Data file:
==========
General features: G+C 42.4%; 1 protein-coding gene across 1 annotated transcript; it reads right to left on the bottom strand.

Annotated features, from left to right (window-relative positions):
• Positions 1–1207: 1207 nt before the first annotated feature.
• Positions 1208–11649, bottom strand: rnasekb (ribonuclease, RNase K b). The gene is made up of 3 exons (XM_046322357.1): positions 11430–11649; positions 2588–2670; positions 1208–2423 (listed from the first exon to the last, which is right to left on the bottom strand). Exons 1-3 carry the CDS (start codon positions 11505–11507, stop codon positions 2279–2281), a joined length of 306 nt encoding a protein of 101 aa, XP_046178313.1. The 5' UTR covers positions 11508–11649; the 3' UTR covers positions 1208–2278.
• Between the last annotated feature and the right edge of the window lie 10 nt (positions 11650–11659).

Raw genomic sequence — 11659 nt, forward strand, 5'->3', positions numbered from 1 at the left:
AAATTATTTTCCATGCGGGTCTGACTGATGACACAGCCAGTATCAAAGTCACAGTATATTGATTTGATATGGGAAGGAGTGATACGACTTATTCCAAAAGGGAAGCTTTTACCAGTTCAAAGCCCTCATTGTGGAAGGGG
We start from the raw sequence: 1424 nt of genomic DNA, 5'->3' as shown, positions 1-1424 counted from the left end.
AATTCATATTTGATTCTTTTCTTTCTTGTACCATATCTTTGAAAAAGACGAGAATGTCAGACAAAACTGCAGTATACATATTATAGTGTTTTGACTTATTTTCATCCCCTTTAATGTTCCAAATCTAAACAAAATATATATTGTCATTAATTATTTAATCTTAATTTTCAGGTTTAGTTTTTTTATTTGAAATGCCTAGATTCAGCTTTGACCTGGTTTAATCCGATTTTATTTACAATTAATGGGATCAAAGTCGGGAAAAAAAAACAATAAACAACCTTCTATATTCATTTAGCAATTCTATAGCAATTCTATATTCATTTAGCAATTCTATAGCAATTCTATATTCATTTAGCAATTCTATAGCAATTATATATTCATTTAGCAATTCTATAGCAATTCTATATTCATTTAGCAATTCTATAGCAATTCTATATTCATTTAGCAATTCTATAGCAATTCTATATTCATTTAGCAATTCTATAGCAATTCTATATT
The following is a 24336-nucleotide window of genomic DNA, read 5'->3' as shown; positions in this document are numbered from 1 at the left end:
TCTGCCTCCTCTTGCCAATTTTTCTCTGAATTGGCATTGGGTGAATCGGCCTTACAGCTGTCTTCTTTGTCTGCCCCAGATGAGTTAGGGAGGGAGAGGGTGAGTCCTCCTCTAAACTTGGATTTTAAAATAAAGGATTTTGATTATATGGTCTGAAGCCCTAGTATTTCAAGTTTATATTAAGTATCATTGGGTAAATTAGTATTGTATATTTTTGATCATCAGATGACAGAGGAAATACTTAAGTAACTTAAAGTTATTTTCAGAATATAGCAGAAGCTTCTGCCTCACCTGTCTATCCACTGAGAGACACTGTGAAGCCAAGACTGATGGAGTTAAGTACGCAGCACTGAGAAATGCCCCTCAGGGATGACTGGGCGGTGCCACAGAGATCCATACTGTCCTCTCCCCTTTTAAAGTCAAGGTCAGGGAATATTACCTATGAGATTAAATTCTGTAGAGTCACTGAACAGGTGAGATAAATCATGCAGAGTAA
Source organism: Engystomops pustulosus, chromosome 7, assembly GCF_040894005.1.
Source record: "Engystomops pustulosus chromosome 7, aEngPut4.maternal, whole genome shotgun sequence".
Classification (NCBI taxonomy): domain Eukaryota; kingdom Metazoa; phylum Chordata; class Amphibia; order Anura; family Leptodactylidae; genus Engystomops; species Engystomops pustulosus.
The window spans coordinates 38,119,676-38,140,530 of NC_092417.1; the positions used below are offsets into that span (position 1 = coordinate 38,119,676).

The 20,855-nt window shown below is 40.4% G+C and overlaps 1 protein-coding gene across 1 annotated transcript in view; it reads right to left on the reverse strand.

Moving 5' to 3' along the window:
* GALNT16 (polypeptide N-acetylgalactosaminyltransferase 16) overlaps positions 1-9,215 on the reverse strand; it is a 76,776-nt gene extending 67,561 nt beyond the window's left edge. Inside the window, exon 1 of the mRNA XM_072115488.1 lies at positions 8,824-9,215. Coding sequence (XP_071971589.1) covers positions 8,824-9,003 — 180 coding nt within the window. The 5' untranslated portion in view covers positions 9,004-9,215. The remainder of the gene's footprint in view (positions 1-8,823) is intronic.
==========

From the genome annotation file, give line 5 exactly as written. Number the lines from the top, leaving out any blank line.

• Between the last annotated feature and the right edge of the window lie 10 nt (positions 11650–11659).